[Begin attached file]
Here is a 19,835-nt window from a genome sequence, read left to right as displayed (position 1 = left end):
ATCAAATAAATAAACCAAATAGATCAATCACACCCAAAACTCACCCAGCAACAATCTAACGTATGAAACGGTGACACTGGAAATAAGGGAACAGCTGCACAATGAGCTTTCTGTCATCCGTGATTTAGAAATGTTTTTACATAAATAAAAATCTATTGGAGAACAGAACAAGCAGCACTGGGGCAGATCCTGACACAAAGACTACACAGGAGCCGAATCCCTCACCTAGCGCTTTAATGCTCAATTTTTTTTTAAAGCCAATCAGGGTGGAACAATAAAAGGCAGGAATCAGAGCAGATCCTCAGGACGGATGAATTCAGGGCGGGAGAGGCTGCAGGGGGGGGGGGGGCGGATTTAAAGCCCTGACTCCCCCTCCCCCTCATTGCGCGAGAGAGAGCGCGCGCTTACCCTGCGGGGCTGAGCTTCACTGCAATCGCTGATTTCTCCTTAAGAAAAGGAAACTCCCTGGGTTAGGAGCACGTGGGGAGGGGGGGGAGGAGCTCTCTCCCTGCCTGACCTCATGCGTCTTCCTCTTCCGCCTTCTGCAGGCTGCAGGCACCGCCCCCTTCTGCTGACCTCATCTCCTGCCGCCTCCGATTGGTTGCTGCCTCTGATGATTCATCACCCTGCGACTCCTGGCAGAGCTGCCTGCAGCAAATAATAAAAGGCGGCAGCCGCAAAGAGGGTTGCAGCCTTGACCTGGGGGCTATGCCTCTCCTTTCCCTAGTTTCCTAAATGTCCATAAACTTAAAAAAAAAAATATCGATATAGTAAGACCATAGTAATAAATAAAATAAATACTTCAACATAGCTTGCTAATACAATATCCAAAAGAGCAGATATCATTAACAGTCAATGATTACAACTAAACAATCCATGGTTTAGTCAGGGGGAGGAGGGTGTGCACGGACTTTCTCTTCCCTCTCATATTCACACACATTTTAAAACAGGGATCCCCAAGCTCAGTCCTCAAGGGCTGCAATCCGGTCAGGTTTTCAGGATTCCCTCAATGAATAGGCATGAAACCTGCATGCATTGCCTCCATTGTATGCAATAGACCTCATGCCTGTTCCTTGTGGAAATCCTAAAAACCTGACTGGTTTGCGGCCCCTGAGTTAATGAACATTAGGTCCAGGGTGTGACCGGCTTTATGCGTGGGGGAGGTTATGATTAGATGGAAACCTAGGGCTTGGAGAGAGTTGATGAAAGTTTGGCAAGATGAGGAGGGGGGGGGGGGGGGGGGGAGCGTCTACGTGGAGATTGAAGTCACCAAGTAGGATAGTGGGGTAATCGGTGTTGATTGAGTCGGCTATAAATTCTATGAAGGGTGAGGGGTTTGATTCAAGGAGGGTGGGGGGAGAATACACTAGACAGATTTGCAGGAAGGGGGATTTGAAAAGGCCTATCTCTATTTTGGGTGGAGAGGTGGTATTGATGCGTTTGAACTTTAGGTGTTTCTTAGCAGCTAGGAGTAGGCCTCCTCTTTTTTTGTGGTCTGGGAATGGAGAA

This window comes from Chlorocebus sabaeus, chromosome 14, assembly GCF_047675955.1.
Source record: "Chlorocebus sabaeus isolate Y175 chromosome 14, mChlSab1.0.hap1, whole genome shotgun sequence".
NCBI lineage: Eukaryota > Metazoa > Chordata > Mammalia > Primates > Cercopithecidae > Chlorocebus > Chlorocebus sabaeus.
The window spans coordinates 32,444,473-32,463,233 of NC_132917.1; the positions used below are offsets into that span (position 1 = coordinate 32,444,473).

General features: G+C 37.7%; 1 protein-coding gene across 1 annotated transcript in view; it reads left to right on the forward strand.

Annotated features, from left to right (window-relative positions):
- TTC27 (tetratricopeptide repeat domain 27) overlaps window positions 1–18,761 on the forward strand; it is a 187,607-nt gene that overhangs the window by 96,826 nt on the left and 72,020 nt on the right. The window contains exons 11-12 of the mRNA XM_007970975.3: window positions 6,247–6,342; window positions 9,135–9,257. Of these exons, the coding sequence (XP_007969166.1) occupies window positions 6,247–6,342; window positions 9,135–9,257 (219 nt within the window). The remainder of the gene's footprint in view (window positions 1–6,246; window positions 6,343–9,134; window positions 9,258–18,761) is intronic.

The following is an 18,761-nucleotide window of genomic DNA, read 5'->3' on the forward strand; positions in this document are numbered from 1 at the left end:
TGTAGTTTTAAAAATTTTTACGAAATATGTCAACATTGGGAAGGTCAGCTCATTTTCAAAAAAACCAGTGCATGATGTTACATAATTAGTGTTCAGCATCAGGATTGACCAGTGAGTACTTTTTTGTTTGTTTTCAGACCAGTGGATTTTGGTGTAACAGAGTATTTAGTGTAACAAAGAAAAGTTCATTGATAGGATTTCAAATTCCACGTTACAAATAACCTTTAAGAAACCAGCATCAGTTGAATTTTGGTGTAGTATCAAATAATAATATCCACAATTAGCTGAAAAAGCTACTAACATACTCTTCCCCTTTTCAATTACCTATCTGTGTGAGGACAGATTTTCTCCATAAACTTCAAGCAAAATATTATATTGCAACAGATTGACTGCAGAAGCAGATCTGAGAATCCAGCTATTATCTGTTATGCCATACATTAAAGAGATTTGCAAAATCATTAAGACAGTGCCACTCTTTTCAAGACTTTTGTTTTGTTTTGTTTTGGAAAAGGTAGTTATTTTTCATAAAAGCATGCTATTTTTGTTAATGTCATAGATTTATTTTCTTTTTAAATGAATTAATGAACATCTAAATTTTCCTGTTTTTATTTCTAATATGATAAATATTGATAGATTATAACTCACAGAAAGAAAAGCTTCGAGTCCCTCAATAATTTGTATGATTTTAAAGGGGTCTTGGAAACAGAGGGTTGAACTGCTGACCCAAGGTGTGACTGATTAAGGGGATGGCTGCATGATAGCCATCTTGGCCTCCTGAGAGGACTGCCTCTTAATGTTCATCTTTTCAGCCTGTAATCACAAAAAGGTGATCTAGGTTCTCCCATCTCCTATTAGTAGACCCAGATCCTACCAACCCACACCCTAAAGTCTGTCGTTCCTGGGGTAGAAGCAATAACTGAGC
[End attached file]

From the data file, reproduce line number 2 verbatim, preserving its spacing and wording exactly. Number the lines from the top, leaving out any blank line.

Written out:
ATCAAATAAATAAACCAAATAGATCAATCACACCCAAAACTCACCCAGCAACAATCTAACGTATGAAACGGTGACACTGGAAATAAGGGAACAGCTGCACAATGAGCTTTCTGTCATCCGTGATTTAGAAATGTTTTTACATAAATAAAAATCTATTGGAGAACAGAACAAGCAGCACTGGGGCAGATCCTGACACAAAGACTACACAGGAGCCGAATCCCTCACCTAGCGCTTTAATGCTCAATTTTTTTTTAAAGCCAATCAGGGTGGAACAATAAAAGGCAGGAATCAGAGCAGATCCTCAGGACGGATGAATTCAGGGCGGGAGAGGCTGCAGGGGGGGGGGGGGCGGATTTAAAGCCCTGACTCCCCCTCCCCCTCATTGCGCGAGAGAGAGCGCGCGCTTACCCTGCGGGGCTGAGCTTCACTGCAATCGCTGATTTCTCCTTAAGAAAAGGAAACTCCCTGGGTTAGGAGCACGTGGGGAGGGGGGGGAGGAGCTCTCTCCCTGCCTGACCTCATGCGTCTTCCTCTTCCGCCTTCTGCAGGCTGCAGGCACCGCCCCCTTCTGCTGACCTCATCTCCTGCCGCCTCCGATTGGTTGCTGCCTCTGATGATTCATCACCCTGCGACTCCTGGCAGAGCTGCCTGCAGCAAATAATAAAAGGCGGCAGCCGCAAAGAGGGTTGCAGCCTTGACCTGGGGGCTATGCCTCTCCTTTCCCTAGTTTCCTAAATGTCCATAAACTTAAAAAAAAAAATATCGATATAGTAAGACCATAGTAATAAATAAAATAAATACTTCAACATAGCTTGCTAATACAATATCCAAAAGAGCAGATATCATTAACAGTCAATGATTACAACTAAACAATCCATGGTTTAGTCAGGGGGAGGAGGGTGTGCACGGACTTTCTCTTCCCTCTCATATTCACACACATTTTAAAACAGGGATCCCCAAGCTCAGTCCTCAAGGGCTGCAATCCGGTCAGGTTTTCAGGATTCCCTCAATGAATAGGCATGAAACCTGCATGCATTGCCTCCATTGTATGCAATAGACCTCATGCCTGTTCCTTGTGGAAATCCTAAAAACCTGACTGGTTTGCGGCCCCTGAGTTAATGAACATTAGGTCCAGGGTGTGACCGGCTTTATGCGTGGGGGAGGTTATGATTAGATGGAAACCTAGGGCTTGGAGAGAGTTGATGAAAGTTTGGCAAGATGAGGAGGGGGGGGGGGGGGGGGGGAGCGTCTACGTGGAGATTGAAGTCACCAAGTAGGATAGTGGGGTAATCGGTGTTGATTGAGTCGGCTATAAATTCTATGAAGGGTGAGGGGTTTGATTCAAGGAGGGTGGGGGGAGAATACACTAGACAGATTTGCAGGAAGGGGGATTTGAAAAGGCCTATCTCTATTTTGGGTGGAGAGGTGGTATTGATGCGTTTGAACTTTAGGTGTTTCTTAGCAGCTAGGAGTAGGCCTCCTCTTTTTTTGTGGTCTGGGAATGGAGAA